Can how we deal with the former GDR being a blueprint for EU cohesion policy?
It’s different. Between East and West there were 40 years of separation, but we still kept a national consciousness. I think it’s easier to make sacrifices for your nation than for others.
The other side of the story is that the EU has provided substantive cohesion funds to its new members, and Poland is a prime beneficiary of that. But of course, those funds are proportionally not as big as those that we transferred from West to East Germany.
Poland has boomed recently, fulfilling its potential, thanks to the boost from the cohesion policy. Within the last 25 years of its freedom, and 24 years of German reunification, the two nations established unprecedented, good relations.
Federal President Gauck called it a miracle. But it’s not just a question of good relations on a government level. It is also about civil society, about networks of contact, business links, twinning cities, cooperation between universities, regions that works together. Our bilateral trade stands at 78 billion euros in 2013. It’s higher than trade with Russia, even before the present crisis.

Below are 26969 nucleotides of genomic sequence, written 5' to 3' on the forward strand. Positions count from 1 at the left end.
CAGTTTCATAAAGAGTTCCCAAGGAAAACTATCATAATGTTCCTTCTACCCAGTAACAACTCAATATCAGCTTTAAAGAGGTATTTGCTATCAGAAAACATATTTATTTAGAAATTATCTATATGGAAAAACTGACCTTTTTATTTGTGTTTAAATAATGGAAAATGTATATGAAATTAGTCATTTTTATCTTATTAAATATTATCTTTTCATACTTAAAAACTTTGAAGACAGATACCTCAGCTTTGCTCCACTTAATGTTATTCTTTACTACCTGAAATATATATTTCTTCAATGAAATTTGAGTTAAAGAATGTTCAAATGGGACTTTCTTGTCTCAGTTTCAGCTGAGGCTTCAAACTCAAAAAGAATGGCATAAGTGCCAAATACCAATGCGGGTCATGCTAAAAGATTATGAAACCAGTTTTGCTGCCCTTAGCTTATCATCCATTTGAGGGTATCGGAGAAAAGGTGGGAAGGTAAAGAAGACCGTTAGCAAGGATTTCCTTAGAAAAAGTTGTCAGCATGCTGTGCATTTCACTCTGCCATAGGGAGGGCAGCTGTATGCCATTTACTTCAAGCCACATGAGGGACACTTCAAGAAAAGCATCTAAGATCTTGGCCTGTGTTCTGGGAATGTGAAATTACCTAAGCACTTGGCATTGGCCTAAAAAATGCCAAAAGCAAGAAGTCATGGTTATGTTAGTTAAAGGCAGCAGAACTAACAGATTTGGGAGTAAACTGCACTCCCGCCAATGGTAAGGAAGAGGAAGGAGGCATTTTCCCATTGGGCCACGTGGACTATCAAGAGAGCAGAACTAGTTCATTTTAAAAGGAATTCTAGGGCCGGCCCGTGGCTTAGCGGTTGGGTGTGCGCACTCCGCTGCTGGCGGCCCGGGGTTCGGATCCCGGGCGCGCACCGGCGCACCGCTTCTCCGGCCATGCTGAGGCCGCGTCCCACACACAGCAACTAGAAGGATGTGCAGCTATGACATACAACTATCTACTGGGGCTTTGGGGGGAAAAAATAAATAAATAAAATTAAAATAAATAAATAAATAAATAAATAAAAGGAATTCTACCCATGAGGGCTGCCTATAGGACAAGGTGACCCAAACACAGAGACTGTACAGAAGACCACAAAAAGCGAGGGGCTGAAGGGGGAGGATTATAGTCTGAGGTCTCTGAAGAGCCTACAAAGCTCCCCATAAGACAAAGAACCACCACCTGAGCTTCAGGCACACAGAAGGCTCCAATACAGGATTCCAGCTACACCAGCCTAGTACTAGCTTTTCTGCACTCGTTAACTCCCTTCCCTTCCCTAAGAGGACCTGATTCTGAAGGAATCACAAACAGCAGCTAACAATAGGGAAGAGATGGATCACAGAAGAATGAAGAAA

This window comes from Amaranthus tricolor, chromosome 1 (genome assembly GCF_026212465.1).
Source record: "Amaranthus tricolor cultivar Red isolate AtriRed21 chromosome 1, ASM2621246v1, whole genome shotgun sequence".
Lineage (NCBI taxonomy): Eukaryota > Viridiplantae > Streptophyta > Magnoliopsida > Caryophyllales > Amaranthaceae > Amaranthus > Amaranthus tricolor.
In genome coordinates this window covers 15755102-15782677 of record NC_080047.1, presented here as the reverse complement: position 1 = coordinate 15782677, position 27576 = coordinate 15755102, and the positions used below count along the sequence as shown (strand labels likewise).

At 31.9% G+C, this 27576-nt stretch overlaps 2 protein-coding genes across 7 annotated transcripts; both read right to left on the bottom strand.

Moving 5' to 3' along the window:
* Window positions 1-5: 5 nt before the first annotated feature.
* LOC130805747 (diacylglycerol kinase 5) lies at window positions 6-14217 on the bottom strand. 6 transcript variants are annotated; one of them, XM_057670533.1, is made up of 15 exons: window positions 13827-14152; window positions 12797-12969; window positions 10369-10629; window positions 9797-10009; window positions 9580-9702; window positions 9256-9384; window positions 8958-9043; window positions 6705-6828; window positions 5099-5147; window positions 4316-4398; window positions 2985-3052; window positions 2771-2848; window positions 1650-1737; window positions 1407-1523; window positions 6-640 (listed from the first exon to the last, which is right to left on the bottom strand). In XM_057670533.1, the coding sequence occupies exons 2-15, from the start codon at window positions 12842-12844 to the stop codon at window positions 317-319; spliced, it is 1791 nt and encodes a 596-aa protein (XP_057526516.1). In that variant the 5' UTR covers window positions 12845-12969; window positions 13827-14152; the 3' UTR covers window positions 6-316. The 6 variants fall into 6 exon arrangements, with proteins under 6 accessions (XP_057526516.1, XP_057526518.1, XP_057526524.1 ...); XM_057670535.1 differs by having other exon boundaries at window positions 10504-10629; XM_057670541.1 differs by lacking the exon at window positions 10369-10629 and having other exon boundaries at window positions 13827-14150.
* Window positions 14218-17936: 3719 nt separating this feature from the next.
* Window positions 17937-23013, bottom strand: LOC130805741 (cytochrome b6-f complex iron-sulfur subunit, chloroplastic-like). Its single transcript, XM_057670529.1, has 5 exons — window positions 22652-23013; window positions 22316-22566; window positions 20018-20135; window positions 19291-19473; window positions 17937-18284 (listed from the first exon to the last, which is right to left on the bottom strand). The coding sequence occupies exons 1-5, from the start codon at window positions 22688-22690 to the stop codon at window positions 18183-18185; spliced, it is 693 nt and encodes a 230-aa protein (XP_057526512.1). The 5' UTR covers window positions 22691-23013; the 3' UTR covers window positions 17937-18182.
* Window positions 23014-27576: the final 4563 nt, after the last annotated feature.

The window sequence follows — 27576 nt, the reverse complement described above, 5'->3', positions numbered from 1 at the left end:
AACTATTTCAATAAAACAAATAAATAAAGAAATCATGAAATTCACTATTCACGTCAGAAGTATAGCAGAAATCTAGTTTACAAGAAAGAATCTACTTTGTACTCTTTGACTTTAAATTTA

This is a development which has increased over the last 25 years, but started earlier. Some of the contacts date back to the ‘70s, Willy Brandt’s kneeling down in front of the monument for the heroes of the ghetto uprising, the letter of the bishops in 1965.
Today we can say that to a large degree, reconciliation between Germany and Poland has been achieved. This is remarkable, if you look back at the history with the enormous atrocities of World War II, and the crimes committed by Nazi Germany on Polish soil. We are grateful for this very positive development of the last 25 years.